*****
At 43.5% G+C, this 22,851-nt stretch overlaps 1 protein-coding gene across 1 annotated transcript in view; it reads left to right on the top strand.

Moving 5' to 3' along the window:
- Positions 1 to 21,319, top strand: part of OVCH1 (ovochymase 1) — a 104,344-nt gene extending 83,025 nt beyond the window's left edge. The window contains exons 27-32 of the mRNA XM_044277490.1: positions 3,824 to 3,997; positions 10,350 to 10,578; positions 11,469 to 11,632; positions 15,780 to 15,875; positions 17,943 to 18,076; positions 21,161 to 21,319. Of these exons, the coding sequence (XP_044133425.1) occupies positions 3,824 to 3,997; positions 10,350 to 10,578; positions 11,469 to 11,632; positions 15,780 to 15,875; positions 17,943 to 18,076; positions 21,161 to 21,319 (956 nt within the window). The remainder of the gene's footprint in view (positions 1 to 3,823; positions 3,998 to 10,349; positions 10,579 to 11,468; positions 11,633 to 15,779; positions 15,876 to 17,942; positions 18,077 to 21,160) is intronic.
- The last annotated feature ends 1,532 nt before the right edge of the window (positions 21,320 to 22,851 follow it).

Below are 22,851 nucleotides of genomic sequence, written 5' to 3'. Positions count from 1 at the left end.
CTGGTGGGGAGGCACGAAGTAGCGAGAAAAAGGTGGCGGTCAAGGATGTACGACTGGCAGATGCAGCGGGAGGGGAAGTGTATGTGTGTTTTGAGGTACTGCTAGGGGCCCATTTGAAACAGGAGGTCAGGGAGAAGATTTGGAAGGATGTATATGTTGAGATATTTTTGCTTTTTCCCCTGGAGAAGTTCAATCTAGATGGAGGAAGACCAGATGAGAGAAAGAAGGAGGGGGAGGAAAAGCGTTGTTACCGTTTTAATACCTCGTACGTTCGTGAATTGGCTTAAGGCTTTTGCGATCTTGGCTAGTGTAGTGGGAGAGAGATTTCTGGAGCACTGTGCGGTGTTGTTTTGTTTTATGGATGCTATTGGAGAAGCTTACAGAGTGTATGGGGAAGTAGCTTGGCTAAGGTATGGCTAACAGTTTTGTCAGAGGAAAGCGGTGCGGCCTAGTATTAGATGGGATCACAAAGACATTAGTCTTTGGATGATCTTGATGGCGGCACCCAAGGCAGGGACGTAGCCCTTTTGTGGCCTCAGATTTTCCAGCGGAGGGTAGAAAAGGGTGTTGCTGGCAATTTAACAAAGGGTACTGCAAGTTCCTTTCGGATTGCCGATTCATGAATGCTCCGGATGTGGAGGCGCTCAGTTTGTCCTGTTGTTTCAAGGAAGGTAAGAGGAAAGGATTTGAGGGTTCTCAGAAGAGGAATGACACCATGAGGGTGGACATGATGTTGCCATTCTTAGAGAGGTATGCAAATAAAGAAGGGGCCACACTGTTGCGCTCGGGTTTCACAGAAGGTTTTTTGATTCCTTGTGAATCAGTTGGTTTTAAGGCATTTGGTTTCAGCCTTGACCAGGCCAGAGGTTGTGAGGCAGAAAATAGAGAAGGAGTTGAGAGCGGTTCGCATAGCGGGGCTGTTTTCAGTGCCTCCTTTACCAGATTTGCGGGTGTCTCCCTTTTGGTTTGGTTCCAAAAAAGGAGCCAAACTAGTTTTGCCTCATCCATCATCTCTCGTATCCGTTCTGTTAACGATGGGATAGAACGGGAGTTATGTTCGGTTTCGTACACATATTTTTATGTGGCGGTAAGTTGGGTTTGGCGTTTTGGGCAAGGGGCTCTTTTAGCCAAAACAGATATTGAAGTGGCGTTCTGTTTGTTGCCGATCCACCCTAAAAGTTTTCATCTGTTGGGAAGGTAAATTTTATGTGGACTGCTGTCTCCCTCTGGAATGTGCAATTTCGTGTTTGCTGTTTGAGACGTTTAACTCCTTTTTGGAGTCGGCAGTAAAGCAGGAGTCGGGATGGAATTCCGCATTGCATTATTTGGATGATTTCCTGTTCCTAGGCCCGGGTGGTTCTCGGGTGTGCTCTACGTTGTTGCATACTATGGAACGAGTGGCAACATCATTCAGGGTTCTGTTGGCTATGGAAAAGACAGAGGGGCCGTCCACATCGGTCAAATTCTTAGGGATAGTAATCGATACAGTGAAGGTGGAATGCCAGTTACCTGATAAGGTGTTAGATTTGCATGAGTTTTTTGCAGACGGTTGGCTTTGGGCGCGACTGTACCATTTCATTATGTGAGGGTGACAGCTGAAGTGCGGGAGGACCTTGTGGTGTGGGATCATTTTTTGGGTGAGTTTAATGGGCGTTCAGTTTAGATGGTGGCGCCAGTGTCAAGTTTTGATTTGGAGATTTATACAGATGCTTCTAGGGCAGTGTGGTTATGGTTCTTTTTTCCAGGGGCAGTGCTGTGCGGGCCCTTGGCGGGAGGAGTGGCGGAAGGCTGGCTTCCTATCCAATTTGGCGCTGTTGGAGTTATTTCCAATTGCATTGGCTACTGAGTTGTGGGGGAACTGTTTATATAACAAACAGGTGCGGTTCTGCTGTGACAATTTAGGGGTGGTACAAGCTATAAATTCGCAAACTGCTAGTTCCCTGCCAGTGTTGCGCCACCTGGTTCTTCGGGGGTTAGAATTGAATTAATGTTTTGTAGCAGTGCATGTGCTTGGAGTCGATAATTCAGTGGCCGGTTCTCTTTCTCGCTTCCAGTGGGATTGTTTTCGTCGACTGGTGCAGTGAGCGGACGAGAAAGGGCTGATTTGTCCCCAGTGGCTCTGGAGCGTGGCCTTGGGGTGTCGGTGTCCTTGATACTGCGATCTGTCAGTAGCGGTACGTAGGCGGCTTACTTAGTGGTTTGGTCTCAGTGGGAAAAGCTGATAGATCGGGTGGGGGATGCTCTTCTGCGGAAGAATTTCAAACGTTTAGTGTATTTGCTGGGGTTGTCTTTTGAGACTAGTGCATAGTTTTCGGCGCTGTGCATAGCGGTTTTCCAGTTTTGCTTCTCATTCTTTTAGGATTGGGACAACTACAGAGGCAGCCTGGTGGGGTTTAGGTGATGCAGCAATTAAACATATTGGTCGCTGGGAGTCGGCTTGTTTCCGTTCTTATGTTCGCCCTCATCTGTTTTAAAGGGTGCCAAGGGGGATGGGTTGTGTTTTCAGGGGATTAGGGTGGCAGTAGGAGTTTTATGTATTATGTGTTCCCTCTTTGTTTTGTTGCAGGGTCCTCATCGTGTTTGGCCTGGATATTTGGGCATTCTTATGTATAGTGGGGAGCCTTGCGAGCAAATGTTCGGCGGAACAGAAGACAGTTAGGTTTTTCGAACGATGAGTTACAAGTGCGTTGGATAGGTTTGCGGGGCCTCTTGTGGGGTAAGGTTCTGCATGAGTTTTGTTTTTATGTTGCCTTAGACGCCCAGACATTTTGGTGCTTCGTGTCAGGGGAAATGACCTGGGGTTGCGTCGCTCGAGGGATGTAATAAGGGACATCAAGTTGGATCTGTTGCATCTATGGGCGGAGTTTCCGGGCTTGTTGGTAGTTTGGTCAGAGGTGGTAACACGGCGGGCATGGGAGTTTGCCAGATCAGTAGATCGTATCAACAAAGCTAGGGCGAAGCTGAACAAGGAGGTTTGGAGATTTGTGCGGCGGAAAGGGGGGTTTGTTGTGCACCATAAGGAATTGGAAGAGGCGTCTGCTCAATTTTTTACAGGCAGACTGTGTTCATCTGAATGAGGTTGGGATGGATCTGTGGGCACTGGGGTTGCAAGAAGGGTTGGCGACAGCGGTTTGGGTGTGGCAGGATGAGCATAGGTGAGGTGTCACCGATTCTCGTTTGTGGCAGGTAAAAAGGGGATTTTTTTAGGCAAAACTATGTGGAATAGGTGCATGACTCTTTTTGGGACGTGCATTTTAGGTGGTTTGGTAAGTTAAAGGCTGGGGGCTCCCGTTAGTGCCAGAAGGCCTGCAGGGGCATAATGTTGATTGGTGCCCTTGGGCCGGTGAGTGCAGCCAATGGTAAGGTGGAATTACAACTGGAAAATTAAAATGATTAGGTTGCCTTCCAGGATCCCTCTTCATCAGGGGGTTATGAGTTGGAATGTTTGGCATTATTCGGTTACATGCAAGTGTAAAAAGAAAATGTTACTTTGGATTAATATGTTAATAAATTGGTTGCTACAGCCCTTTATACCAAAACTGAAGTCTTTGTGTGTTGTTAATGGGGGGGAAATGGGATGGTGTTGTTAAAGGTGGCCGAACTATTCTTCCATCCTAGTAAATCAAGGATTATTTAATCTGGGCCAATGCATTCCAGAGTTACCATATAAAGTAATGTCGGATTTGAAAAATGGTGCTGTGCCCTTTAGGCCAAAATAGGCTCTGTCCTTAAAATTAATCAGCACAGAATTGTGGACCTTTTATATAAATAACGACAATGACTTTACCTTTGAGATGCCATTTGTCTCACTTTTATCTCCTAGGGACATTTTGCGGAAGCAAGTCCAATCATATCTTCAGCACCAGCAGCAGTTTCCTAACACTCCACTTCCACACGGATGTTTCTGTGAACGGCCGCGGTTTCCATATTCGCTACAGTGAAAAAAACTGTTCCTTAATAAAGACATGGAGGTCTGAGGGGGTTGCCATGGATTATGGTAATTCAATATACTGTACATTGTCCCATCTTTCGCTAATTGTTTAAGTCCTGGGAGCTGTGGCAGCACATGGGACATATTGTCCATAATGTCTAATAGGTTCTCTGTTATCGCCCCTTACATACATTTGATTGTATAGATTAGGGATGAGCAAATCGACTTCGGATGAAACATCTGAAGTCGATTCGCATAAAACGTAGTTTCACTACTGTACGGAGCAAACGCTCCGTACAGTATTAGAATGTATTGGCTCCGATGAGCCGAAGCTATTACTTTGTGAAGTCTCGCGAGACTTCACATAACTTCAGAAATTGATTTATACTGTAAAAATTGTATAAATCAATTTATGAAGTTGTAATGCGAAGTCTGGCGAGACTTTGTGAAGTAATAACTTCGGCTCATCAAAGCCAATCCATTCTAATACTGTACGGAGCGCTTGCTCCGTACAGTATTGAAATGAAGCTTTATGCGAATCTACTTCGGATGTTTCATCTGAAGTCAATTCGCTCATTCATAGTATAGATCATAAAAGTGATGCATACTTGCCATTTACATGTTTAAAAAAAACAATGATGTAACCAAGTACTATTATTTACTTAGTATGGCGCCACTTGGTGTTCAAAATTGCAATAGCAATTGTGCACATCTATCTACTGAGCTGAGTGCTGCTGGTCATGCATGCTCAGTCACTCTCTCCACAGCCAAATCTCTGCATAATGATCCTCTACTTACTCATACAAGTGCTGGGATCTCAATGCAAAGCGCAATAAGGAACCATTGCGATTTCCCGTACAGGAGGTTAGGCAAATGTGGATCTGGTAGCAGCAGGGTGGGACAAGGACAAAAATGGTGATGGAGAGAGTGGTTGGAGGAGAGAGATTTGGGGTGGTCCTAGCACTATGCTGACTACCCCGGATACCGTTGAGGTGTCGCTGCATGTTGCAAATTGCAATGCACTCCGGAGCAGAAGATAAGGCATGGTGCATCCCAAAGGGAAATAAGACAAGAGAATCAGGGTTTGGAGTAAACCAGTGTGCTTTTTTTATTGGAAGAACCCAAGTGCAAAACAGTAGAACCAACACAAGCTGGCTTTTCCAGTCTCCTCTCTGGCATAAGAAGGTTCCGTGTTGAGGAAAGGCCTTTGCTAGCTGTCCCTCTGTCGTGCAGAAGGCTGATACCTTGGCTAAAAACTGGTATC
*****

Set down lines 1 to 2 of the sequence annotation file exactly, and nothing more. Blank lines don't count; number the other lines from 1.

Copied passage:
At 43.5% G+C, this 22,851-nt stretch overlaps 1 protein-coding gene across 1 annotated transcript in view; it reads left to right on the top strand.

Moving 5' to 3' along the window: